PMW 2017-070 by Kenneth L. Gentry, Jr.
I am concluding a brief series presenting interpretive issues necessary for understanding Revelation rightly, i.e., from the preterist perspective. Many evangelicals deem Revelation’s judgment passages to be counter-indicative to postmillennialism’s long term hope. In this article I will focus on John’s original intent which shows he was not speaking past his audience to an audience thousands of years in the future.
Today we are so distant from the events of A.D. 70, so removed from the ancient culture, so little acquainted with the first century Jewish outlook, and so accustomed to the Christian perspective, we tend to overlook the enormous redemptive-historical significance of A.D. 70. Those events are not merely another sad instance in the history of “man’s inhumanity to man which makes countless thousands mourn.” They serve not as demonstration of “nature, red in tooth and claw.” Neither do they merely remind us of “the carnage of war, the blood-swollen god.” Continue reading
PMT 2017-069 by Kenneth L. Gentry, Jr.
In my last article I noted the significance of John’s opening time-indicators for interpreting Revelation. These powerfully demonstrate the preterist (past tense) approach to Revelation. That is, that the vast majority of Revelation’s event lie in our distant past and in John’s approaching future.
If you want to explain Revelation to a friend, the first thing you need to do is have them read the first three verses. Then point out to them the near-term indicators (as per my last article). Then you need to point out to them the fact that he is writing to a real, historical audience who would not be inclined to overlook those indicators. Continue reading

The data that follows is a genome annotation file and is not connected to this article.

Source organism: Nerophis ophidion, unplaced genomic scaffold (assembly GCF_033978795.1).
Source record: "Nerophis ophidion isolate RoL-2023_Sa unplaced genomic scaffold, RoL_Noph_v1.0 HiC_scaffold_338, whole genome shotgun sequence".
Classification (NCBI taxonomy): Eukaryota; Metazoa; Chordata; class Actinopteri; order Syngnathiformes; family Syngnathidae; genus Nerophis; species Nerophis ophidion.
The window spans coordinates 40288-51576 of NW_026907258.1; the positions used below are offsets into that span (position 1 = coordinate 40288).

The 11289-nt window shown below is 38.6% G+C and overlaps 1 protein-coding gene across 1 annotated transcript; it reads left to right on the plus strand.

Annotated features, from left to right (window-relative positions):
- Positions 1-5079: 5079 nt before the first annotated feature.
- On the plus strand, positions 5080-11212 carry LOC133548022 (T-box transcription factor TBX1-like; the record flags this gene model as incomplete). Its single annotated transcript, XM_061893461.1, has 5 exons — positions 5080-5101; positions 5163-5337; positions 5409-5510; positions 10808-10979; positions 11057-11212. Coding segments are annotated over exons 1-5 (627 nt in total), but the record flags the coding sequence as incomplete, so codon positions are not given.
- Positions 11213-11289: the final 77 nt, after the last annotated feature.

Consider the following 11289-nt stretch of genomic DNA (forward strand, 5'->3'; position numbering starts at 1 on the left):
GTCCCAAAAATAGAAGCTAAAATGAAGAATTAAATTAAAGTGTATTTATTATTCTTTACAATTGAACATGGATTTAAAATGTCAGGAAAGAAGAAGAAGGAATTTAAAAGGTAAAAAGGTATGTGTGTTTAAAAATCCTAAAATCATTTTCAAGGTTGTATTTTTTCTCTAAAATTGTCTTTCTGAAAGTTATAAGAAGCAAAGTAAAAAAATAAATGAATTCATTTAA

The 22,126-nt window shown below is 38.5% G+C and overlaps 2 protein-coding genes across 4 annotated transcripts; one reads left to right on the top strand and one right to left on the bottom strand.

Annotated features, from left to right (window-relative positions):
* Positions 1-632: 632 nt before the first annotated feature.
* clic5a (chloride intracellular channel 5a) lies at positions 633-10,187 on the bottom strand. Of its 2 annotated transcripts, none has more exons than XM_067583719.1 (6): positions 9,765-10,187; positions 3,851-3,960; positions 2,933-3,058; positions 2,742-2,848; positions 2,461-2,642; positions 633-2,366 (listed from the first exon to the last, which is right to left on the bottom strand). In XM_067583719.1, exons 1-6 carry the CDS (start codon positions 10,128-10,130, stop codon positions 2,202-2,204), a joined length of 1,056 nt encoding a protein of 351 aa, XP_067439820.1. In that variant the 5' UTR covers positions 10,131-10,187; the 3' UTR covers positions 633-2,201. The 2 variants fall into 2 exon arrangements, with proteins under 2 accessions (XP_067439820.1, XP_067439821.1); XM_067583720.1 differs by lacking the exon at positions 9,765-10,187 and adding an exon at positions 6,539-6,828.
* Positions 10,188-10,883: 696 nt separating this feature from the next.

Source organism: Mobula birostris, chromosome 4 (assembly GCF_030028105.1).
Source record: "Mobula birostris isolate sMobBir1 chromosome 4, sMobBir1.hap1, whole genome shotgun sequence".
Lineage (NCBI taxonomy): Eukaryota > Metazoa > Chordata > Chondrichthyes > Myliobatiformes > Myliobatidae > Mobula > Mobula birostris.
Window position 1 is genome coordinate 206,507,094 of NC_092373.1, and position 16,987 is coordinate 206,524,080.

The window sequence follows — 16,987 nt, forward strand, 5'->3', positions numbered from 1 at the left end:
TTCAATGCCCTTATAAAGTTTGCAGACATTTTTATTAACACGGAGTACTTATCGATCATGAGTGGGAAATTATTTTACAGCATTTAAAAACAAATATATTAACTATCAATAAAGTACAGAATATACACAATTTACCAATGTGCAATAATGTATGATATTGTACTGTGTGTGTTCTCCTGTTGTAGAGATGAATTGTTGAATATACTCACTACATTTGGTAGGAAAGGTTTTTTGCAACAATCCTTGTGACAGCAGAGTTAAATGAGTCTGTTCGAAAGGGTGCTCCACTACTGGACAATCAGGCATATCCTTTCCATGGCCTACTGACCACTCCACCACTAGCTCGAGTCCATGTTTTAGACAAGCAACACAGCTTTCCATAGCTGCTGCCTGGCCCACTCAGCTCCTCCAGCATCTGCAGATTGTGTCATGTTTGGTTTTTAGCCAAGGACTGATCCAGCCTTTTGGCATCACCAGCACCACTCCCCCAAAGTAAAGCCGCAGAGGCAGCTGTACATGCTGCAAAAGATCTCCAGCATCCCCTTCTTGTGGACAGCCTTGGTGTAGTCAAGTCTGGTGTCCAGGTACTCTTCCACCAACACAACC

PMT 2017-065 by Alex Chediak, Ph.D. (Stream.org)
Gentry note: Postmillennialism is fully committed to historic, Bible-believing orthodoxy rather than to innovation. Consequently, we believe in a future physical resurrection of the bodies of all men. A practical question that arises is: Does the Bible encourage burial or cremation? Cremation does not destroy the prospect of resurrection, but it does not testify of the hope of the resurrection very well. Dr. Chediak provides us a helpful article in that regard.
Preference for cremation among Americans has skyrocketed over the past few decades. In 1960, only 3.5% opted for cremation over burial. By 1999, it was one in four (25%). And in 2016, U.S. cremations outnumbered burials. Continue reading
PMT 2017-066 by Kenneth L. Gentry, Jr.
Postmillennialism is church-centered, family-oriented, culture-impacting, and future-directed. Training up children in the way they should go is a first-order obligation of the covenantal postmillennialist. But what is the Christian postmillennialist to do when his children go radically astray?
I believe the Bible and its covenantal theology direct believers to disinherit irretrievable, wayward children. And here are the reasons why. Continue reading
PMW 2017-064 by Kenneth L. Gentry, Jr.
Postmillennialism expects a day when “the earth will open up and salvation [will] bear fruit, and righteousness [will] spring up with it” (Isa 45:8). It expects the discipling of the nations to teach all the things Christ taught his disciples (Matt. 28:19), which included the continuing relevance of God’s law (Matt. 5:17–19; cp. Rom. 3:19, 31). This is because the law reflects God’s character which is “holy and righteous and good” (Rom. 7:12). Because of this, postmillennialists would do well to learn God’s law and its practical applications.
Learning Deuteronomy well is a good place to start. And the structure of Deuteronomy is helpful for reinforcing and expanding the application of God’s law. Let me explain. Continue reading